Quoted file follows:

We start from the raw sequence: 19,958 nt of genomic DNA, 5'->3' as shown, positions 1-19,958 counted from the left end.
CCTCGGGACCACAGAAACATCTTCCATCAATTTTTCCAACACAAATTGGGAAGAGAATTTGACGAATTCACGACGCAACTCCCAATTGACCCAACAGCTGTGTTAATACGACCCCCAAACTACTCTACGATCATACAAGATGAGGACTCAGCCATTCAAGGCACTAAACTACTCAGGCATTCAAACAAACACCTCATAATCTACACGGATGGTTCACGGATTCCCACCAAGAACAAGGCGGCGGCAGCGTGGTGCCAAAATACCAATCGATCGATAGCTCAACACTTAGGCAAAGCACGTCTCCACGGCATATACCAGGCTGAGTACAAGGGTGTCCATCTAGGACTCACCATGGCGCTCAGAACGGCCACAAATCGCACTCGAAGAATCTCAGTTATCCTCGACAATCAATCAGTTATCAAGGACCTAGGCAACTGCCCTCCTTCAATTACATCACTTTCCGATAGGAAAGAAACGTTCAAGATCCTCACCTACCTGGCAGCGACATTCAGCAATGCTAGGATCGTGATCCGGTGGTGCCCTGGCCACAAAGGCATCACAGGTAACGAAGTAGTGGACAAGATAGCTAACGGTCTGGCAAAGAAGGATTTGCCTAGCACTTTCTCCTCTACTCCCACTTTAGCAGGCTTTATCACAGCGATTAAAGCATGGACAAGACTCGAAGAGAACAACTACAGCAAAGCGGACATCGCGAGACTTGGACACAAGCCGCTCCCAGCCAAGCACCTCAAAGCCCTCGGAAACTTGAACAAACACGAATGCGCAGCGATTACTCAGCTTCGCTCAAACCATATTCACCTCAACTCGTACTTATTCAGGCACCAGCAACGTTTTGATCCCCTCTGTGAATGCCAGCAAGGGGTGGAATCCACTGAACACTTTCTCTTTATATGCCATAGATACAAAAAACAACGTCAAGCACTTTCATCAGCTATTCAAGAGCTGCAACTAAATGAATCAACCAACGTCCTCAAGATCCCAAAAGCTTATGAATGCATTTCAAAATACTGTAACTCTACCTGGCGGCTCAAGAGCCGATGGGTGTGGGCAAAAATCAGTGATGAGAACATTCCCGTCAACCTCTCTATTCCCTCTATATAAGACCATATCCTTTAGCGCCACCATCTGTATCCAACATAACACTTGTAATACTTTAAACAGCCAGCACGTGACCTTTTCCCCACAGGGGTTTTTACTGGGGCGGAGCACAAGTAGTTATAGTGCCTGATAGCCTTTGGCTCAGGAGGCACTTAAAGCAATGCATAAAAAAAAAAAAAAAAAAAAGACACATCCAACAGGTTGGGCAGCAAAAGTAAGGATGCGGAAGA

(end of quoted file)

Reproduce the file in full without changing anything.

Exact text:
We start from the raw sequence: 19,958 nt of genomic DNA, 5'->3' as shown, positions 1-19,958 counted from the left end.
CCTCGGGACCACAGAAACATCTTCCATCAATTTTTCCAACACAAATTGGGAAGAGAATTTGACGAATTCACGACGCAACTCCCAATTGACCCAACAGCTGTGTTAATACGACCCCCAAACTACTCTACGATCATACAAGATGAGGACTCAGCCATTCAAGGCACTAAACTACTCAGGCATTCAAACAAACACCTCATAATCTACACGGATGGTTCACGGATTCCCACCAAGAACAAGGCGGCGGCAGCGTGGTGCCAAAATACCAATCGATCGATAGCTCAACACTTAGGCAAAGCACGTCTCCACGGCATATACCAGGCTGAGTACAAGGGTGTCCATCTAGGACTCACCATGGCGCTCAGAACGGCCACAAATCGCACTCGAAGAATCTCAGTTATCCTCGACAATCAATCAGTTATCAAGGACCTAGGCAACTGCCCTCCTTCAATTACATCACTTTCCGATAGGAAAGAAACGTTCAAGATCCTCACCTACCTGGCAGCGACATTCAGCAATGCTAGGATCGTGATCCGGTGGTGCCCTGGCCACAAAGGCATCACAGGTAACGAAGTAGTGGACAAGATAGCTAACGGTCTGGCAAAGAAGGATTTGCCTAGCACTTTCTCCTCTACTCCCACTTTAGCAGGCTTTATCACAGCGATTAAAGCATGGACAAGACTCGAAGAGAACAACTACAGCAAAGCGGACATCGCGAGACTTGGACACAAGCCGCTCCCAGCCAAGCACCTCAAAGCCCTCGGAAACTTGAACAAACACGAATGCGCAGCGATTACTCAGCTTCGCTCAAACCATATTCACCTCAACTCGTACTTATTCAGGCACCAGCAACGTTTTGATCCCCTCTGTGAATGCCAGCAAGGGGTGGAATCCACTGAACACTTTCTCTTTATATGCCATAGATACAAAAAACAACGTCAAGCACTTTCATCAGCTATTCAAGAGCTGCAACTAAATGAATCAACCAACGTCCTCAAGATCCCAAAAGCTTATGAATGCATTTCAAAATACTGTAACTCTACCTGGCGGCTCAAGAGCCGATGGGTGTGGGCAAAAATCAGTGATGAGAACATTCCCGTCAACCTCTCTATTCCCTCTATATAAGACCATATCCTTTAGCGCCACCATCTGTATCCAACATAACACTTGTAATACTTTAAACAGCCAGCACGTGACCTTTTCCCCACAGGGGTTTTTACTGGGGCGGAGCACAAGTAGTTATAGTGCCTGATAGCCTTTGGCTCAGGAGGCACTTAAAGCAATGCATAAAAAAAAAAAAAAAAAAAAGACACATCCAACAGGTTGGGCAGCAAAAGTAAGGATGCGGAAGA